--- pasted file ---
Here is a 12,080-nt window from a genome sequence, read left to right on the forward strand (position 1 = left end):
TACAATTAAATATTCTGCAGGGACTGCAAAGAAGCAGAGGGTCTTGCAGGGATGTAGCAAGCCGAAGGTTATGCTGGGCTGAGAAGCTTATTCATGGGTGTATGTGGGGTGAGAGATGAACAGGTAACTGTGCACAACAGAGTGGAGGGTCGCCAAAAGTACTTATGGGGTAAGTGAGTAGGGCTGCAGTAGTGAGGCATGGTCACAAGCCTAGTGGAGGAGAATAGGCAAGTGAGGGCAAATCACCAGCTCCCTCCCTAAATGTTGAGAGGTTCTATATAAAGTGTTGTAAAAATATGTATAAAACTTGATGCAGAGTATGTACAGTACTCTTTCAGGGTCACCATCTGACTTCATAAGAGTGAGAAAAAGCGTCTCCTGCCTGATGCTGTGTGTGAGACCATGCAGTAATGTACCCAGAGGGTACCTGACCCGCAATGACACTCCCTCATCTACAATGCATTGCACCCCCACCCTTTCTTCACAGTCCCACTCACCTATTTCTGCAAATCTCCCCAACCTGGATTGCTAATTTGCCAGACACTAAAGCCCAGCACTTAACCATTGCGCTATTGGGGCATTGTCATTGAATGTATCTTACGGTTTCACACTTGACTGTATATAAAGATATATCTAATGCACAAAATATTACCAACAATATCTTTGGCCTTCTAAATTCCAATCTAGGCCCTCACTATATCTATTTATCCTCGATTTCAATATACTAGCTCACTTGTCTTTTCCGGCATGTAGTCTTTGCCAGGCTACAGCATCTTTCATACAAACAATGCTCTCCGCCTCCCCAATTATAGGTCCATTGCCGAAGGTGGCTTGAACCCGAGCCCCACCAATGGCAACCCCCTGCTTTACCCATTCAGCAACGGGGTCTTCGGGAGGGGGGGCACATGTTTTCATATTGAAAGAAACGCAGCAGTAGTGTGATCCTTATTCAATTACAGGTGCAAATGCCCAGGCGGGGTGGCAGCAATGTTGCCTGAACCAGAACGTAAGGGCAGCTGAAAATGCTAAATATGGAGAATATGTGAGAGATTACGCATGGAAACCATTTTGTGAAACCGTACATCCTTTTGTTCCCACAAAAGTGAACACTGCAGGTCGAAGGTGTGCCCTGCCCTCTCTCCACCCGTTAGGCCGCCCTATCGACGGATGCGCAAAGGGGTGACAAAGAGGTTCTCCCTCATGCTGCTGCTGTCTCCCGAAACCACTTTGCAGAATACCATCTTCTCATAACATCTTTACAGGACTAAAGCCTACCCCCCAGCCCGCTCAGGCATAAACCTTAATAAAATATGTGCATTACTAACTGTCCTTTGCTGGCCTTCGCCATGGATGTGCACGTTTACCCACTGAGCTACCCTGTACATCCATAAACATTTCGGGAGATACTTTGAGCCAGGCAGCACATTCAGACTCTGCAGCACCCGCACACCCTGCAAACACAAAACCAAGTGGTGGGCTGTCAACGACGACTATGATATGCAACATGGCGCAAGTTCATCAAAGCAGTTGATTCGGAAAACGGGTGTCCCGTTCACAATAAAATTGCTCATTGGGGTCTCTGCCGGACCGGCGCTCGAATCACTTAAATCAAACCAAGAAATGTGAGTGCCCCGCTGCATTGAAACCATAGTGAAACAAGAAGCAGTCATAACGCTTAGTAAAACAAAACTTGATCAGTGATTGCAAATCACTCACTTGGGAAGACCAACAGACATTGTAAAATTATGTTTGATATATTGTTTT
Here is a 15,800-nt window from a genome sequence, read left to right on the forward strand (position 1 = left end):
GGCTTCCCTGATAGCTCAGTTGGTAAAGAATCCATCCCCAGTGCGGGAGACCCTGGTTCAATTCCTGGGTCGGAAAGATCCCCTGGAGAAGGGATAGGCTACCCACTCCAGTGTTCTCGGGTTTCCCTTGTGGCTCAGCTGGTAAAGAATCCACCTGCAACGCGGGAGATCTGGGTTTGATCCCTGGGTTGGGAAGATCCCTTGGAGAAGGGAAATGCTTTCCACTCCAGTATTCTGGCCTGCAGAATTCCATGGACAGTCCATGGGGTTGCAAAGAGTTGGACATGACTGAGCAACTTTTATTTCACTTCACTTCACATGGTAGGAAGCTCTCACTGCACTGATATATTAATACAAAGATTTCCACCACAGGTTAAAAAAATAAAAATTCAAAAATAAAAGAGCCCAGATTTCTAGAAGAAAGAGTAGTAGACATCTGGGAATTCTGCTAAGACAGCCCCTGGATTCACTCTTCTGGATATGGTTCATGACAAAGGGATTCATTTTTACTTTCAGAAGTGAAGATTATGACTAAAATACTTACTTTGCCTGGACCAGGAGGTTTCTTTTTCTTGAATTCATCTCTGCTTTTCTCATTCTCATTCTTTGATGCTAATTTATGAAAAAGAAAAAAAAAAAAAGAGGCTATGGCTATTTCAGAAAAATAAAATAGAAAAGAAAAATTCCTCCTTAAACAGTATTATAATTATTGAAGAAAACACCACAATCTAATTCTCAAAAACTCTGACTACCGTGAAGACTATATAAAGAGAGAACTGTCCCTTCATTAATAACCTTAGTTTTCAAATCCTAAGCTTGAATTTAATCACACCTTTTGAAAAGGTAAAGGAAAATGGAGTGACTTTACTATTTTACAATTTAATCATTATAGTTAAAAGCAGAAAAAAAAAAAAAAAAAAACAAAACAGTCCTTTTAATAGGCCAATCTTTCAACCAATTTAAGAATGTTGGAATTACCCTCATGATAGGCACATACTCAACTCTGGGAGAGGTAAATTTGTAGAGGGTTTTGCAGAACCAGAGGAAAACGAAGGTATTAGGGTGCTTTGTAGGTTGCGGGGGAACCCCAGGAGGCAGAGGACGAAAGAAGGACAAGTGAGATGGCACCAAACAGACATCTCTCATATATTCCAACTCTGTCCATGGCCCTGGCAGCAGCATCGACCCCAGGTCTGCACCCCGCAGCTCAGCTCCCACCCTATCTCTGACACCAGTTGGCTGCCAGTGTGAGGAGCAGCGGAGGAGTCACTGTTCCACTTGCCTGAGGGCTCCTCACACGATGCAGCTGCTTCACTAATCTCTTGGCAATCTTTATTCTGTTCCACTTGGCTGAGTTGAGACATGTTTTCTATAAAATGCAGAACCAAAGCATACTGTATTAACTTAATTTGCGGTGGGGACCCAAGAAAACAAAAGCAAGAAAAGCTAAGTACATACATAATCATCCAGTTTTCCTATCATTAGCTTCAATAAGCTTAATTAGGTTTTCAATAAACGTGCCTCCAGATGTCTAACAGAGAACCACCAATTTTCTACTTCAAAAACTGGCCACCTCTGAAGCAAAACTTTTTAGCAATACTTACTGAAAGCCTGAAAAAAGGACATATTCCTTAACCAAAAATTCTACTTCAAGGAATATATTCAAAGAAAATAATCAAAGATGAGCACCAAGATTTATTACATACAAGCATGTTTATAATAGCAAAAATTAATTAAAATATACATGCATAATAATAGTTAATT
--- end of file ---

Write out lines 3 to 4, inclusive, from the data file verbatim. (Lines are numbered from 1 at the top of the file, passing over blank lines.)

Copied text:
Here is a 15,800-nt window from a genome sequence, read left to right on the forward strand (position 1 = left end):
GGCTTCCCTGATAGCTCAGTTGGTAAAGAATCCATCCCCAGTGCGGGAGACCCTGGTTCAATTCCTGGGTCGGAAAGATCCCCTGGAGAAGGGATAGGCTACCCACTCCAGTGTTCTCGGGTTTCCCTTGTGGCTCAGCTGGTAAAGAATCCACCTGCAACGCGGGAGATCTGGGTTTGATCCCTGGGTTGGGAAGATCCCTTGGAGAAGGGAAATGCTTTCCACTCCAGTATTCTGGCCTGCAGAATTCCATGGACAGTCCATGGGGTTGCAAAGAGTTGGACATGACTGAGCAACTTTTATTTCACTTCACTTCACATGGTAGGAAGCTCTCACTGCACTGATATATTAATACAAAGATTTCCACCACAGGTTAAAAAAATAAAAATTCAAAAATAAAAGAGCCCAGATTTCTAGAAGAAAGAGTAGTAGACATCTGGGAATTCTGCTAAGACAGCCCCTGGATTCACTCTTCTGGATATGGTTCATGACAAAGGGATTCATTTTTACTTTCAGAAGTGAAGATTATGACTAAAATACTTACTTTGCCTGGACCAGGAGGTTTCTTTTTCTTGAATTCATCTCTGCTTTTCTCATTCTCATTCTTTGATGCTAATTTATGAAAAAGAAAAAAAAAAAAAGAGGCTATGGCTATTTCAGAAAAATAAAATAGAAAAGAAAAATTCCTCCTTAAACAGTATTATAATTATTGAAGAAAACACCACAATCTAATTCTCAAAAACTCTGACTACCGTGAAGACTATATAAAGAGAGAACTGTCCCTTCATTAATAACCTTAGTTTTCAAATCCTAAGCTTGAATTTAATCACACCTTTTGAAAAGGTAAAGGAAAATGGAGTGACTTTACTATTTTACAATTTAATCATTATAGTTAAAAGCAGAAAAAAAAAAAAAAAAAAACAAAACAGTCCTTTTAATAGGCCAATCTTTCAACCAATTTAAGAATGTTGGAATTACCCTCATGATAGGCACATACTCAACTCTGGGAGAGGTAAATTTGTAGAGGGTTTTGCAGAACCAGAGGAAAACGAAGGTATTAGGGTGCTTTGTAGGTTGCGGGGGAACCCCAGGAGGCAGAGGACGAAAGAAGGACAAGTGAGATGGCACCAAACAGACATCTCTCATATATTCCAACTCTGTCCATGGCCCTGGCAGCAGCATCGACCCCAGGTCTGCACCCCGCAGCTCAGCTCCCACCCTATCTCTGACACCAGTTGGCTGCCAGTGTGAGGAGCAGCGGAGGAGTCACTGTTCCACTTGCCTGAGGGCTCCTCACACGATGCAGCTGCTTCACTAATCTCTTGGCAATCTTTATTCTGTTCCACTTGGCTGAGTTGAGACATGTTTTCTATAAAATGCAGAACCAAAGCATACTGTATTAACTTAATTTGCGGTGGGGACCCAAGAAAACAAAAGCAAGAAAAGCTAAGTACATACATAATCATCCAGTTTTCCTATCATTAGCTTCAATAAGCTTAATTAGGTTTTCAATAAACGTGCCTCCAGATGTCTAACAGAGAACCACCAATTTTCTACTTCAAAAACTGGCCACCTCTGAAGCAAAACTTTTTAGCAATACTTACTGAAAGCCTGAAAAAAGGACATATTCCTTAACCAAAAATTCTACTTCAAGGAATATATTCAAAGAAAATAATCAAAGATGAGCACCAAGATTTATTACATACAAGCATGTTTATAATAGCAAAAATTAATTAAAATATACATGCATAATAATAGTTAATT